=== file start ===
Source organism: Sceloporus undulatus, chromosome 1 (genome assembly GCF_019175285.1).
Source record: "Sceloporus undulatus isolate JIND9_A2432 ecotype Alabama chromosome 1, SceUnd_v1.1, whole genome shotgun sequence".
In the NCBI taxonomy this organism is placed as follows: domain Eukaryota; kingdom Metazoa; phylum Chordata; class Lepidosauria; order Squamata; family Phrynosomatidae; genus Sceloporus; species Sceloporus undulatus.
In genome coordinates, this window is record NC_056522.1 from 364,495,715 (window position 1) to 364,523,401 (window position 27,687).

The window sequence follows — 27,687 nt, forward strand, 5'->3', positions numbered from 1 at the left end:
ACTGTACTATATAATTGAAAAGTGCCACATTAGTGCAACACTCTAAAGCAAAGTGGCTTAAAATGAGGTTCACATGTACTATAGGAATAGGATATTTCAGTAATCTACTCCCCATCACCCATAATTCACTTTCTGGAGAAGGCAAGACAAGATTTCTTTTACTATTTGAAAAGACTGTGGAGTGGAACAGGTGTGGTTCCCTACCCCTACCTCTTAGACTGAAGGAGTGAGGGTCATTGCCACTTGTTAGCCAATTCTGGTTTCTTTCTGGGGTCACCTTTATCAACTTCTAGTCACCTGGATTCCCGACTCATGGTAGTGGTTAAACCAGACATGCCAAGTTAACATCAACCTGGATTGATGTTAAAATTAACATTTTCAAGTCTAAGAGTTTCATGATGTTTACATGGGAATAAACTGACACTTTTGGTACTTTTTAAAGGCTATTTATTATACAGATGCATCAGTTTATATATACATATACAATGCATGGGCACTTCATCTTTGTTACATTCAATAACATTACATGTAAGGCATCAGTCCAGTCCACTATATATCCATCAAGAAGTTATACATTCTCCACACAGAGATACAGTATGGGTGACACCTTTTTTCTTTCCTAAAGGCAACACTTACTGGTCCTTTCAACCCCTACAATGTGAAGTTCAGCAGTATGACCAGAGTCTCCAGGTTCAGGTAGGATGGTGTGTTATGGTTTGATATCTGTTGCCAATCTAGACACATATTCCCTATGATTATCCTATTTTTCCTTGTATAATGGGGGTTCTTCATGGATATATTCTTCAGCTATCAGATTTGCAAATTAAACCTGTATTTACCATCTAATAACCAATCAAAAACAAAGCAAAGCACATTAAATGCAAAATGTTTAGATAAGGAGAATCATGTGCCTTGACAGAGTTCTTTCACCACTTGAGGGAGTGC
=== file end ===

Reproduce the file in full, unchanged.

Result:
Source organism: Sceloporus undulatus, chromosome 1 (genome assembly GCF_019175285.1).
Source record: "Sceloporus undulatus isolate JIND9_A2432 ecotype Alabama chromosome 1, SceUnd_v1.1, whole genome shotgun sequence".
In the NCBI taxonomy this organism is placed as follows: domain Eukaryota; kingdom Metazoa; phylum Chordata; class Lepidosauria; order Squamata; family Phrynosomatidae; genus Sceloporus; species Sceloporus undulatus.
In genome coordinates, this window is record NC_056522.1 from 364,495,715 (window position 1) to 364,523,401 (window position 27,687).

The window sequence follows — 27,687 nt, forward strand, 5'->3', positions numbered from 1 at the left end:
ACTGTACTATATAATTGAAAAGTGCCACATTAGTGCAACACTCTAAAGCAAAGTGGCTTAAAATGAGGTTCACATGTACTATAGGAATAGGATATTTCAGTAATCTACTCCCCATCACCCATAATTCACTTTCTGGAGAAGGCAAGACAAGATTTCTTTTACTATTTGAAAAGACTGTGGAGTGGAACAGGTGTGGTTCCCTACCCCTACCTCTTAGACTGAAGGAGTGAGGGTCATTGCCACTTGTTAGCCAATTCTGGTTTCTTTCTGGGGTCACCTTTATCAACTTCTAGTCACCTGGATTCCCGACTCATGGTAGTGGTTAAACCAGACATGCCAAGTTAACATCAACCTGGATTGATGTTAAAATTAACATTTTCAAGTCTAAGAGTTTCATGATGTTTACATGGGAATAAACTGACACTTTTGGTACTTTTTAAAGGCTATTTATTATACAGATGCATCAGTTTATATATACATATACAATGCATGGGCACTTCATCTTTGTTACATTCAATAACATTACATGTAAGGCATCAGTCCAGTCCACTATATATCCATCAAGAAGTTATACATTCTCCACACAGAGATACAGTATGGGTGACACCTTTTTTCTTTCCTAAAGGCAACACTTACTGGTCCTTTCAACCCCTACAATGTGAAGTTCAGCAGTATGACCAGAGTCTCCAGGTTCAGGTAGGATGGTGTGTTATGGTTTGATATCTGTTGCCAATCTAGACACATATTCCCTATGATTATCCTATTTTTCCTTGTATAATGGGGGTTCTTCATGGATATATTCTTCAGCTATCAGATTTGCAAATTAAACCTGTATTTACCATCTAATAACCAATCAAAAACAAAGCAAAGCACATTAAATGCAAAATGTTTAGATAAGGAGAATCATGTGCCTTGACAGAGTTCTTTCACCACTTGAGGGAGTGC